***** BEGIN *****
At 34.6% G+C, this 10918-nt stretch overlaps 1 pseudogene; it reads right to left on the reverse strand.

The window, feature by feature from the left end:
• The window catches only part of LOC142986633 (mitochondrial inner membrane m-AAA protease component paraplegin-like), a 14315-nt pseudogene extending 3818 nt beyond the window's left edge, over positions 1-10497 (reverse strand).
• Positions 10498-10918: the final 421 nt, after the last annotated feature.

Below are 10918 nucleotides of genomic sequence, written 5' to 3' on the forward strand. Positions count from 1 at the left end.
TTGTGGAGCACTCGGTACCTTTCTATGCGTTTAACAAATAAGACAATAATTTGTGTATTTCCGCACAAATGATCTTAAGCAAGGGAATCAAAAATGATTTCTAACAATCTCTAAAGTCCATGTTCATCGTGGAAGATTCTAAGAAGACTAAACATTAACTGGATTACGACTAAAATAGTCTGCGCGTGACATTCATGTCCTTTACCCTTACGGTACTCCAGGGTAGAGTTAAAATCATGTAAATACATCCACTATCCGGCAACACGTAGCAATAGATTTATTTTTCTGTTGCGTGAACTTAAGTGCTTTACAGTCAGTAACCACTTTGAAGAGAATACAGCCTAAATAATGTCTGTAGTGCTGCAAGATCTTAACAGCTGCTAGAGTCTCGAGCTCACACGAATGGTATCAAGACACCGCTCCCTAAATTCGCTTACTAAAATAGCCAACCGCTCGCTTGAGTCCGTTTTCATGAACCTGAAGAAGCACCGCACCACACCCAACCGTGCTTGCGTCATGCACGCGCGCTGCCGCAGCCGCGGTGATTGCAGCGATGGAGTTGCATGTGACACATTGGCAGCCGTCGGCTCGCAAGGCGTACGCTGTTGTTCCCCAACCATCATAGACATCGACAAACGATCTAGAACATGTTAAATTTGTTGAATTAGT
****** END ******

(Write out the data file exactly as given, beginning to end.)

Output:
At 34.6% G+C, this 10918-nt stretch overlaps 1 pseudogene; it reads right to left on the reverse strand.

The window, feature by feature from the left end:
• The window catches only part of LOC142986633 (mitochondrial inner membrane m-AAA protease component paraplegin-like), a 14315-nt pseudogene extending 3818 nt beyond the window's left edge, over positions 1-10497 (reverse strand).
• Positions 10498-10918: the final 421 nt, after the last annotated feature.

Below are 10918 nucleotides of genomic sequence, written 5' to 3' on the forward strand. Positions count from 1 at the left end.
TTGTGGAGCACTCGGTACCTTTCTATGCGTTTAACAAATAAGACAATAATTTGTGTATTTCCGCACAAATGATCTTAAGCAAGGGAATCAAAAATGATTTCTAACAATCTCTAAAGTCCATGTTCATCGTGGAAGATTCTAAGAAGACTAAACATTAACTGGATTACGACTAAAATAGTCTGCGCGTGACATTCATGTCCTTTACCCTTACGGTACTCCAGGGTAGAGTTAAAATCATGTAAATACATCCACTATCCGGCAACACGTAGCAATAGATTTATTTTTCTGTTGCGTGAACTTAAGTGCTTTACAGTCAGTAACCACTTTGAAGAGAATACAGCCTAAATAATGTCTGTAGTGCTGCAAGATCTTAACAGCTGCTAGAGTCTCGAGCTCACACGAATGGTATCAAGACACCGCTCCCTAAATTCGCTTACTAAAATAGCCAACCGCTCGCTTGAGTCCGTTTTCATGAACCTGAAGAAGCACCGCACCACACCCAACCGTGCTTGCGTCATGCACGCGCGCTGCCGCAGCCGCGGTGATTGCAGCGATGGAGTTGCATGTGACACATTGGCAGCCGTCGGCTCGCAAGGCGTACGCTGTTGTTCCCCAACCATCATAGACATCGACAAACGATCTAGAACATGTTAAATTTGTTGAATTAGT